“It should sound like a hockey game inside a garbage can.” Terry Pegula

The price tag – $89 million – is absolutely staggering for a college hockey facility of its size. For context on that, one only needs to consider some of the venues toured by a Penn State contingent (including Pegula) in 2010 to generate design ideas. Notre Dame’s Compton Family Ice Arena, which opened last season, cost about $50 million. Miami’s Goggin Ice Center cost $35 million (in 2006). Minnesota-Duluth’s AMSOIL Arena opened in late 2010 at a cost of $38 million, while RIT’s proposed Gene Polisseni Center, the most likely candidate to replace the Pegula Ice Arena as the newest in college hockey, is estimated to cost around $35 million. Basically, if Penn State gets anything approaching dollar-for-dollar value on this project, it will instantly become the crown jewel of college hockey. Continue reading

UPDATED: Sabres a player for Webster Block

It would appear that the competition for the Webster Block will come down to a pair of plans submitted to the City on the 15th.

According to Business First, the Sabres and Carl Paladino each have submitted a bid for the RFP process for the block across from First Niagara Center. Business First mentions a third bid which was described as more of a concept as compared to the other two bids.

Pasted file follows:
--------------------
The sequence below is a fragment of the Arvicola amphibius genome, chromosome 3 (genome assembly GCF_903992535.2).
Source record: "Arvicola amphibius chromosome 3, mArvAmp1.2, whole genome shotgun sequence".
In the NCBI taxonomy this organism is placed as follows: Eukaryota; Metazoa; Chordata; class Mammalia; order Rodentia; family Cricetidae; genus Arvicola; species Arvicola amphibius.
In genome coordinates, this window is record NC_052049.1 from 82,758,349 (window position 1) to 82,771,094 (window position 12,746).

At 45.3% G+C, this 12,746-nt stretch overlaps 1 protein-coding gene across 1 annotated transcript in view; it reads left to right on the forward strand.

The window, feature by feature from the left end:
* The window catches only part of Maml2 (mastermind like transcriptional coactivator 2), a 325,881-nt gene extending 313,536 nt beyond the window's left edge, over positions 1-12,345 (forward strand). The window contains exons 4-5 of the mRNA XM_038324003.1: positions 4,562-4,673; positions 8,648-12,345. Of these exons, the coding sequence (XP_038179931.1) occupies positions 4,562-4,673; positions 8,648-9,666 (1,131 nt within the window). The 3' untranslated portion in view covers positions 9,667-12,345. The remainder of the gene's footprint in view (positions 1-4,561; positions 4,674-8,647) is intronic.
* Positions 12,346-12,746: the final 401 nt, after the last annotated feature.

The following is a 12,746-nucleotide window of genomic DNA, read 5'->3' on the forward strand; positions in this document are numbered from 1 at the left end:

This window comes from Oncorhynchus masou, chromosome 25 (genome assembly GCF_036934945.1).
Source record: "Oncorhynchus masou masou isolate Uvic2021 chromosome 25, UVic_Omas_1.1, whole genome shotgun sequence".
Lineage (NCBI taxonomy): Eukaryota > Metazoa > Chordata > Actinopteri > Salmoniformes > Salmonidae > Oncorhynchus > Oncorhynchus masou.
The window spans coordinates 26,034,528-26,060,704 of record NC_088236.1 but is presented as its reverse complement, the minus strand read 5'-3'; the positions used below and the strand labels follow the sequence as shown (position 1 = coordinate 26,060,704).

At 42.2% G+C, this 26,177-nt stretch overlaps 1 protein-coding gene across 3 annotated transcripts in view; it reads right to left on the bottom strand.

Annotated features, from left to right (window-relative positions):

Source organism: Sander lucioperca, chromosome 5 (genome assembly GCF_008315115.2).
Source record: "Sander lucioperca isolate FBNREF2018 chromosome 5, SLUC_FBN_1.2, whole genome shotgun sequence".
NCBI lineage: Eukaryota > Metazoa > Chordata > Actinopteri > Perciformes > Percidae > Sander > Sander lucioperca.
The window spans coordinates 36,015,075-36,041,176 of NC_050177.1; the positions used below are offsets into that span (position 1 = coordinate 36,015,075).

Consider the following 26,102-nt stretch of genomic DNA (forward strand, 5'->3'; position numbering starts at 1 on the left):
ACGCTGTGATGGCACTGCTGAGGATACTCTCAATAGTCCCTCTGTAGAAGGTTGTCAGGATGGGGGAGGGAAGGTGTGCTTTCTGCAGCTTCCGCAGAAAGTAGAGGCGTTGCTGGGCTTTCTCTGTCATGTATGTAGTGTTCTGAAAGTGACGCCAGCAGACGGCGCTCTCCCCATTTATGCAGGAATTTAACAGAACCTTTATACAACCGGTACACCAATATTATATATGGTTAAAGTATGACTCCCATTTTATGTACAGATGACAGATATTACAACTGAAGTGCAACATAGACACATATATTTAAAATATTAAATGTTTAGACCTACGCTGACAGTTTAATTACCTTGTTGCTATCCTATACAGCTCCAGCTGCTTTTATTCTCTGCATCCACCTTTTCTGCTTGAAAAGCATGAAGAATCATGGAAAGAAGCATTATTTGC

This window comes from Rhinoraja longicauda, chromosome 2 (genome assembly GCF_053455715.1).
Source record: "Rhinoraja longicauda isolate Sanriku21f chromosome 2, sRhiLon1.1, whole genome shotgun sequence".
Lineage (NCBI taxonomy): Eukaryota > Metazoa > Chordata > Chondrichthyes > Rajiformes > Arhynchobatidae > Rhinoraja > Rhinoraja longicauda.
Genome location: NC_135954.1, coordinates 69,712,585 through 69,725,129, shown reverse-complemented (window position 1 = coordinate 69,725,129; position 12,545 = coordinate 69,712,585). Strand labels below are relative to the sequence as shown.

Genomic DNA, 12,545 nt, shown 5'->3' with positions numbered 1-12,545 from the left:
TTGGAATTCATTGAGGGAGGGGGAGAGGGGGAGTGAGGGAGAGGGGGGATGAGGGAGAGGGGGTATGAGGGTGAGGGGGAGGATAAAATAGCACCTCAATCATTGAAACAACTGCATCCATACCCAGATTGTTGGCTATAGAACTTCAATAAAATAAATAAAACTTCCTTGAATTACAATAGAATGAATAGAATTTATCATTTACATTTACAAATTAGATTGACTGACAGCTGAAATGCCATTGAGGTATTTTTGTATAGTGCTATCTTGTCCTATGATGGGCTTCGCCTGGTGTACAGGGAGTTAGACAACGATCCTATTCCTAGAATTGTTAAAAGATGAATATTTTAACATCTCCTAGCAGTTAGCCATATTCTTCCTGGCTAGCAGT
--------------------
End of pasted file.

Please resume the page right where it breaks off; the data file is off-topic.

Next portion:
Shovels should be in the ground on the Webster Block within 12 months.

“Sources said the Sabres are proposing a multi-rink facility, with a themed sports bar/restaurant to be developed by Delaware North. The rinks would be used as a practice facility for the team as well as the home base for some of the area’s collegiate hockey teams. It would also host amateur and youth tournaments.

The Paladino/Ellicott Development proposal calls for a multi-use project anchored by 140-room brand name hotel, 42 market rate apartments, 110,000-square-feet of Class A office space, some street level restaurant and retail store fronts and a 1,089-space parking garage.”

The part that should illicit the most excitement is that the city is expected to announce a winner by the end of the summer and construction will be expected to begin next year. Based on that time table I wouldn’t be surprised if major progress wasn’t underway on the block within the next 12-18 months. Continue reading

Reflections from the Basement Party: The Sabres and the Webster Block

With only a few days remaining until the City of Buffalo awards the winning bid to those who put in an RFP for the Webster Block, it seems as if the Buffalo Sabres are hoping for another off ice victory.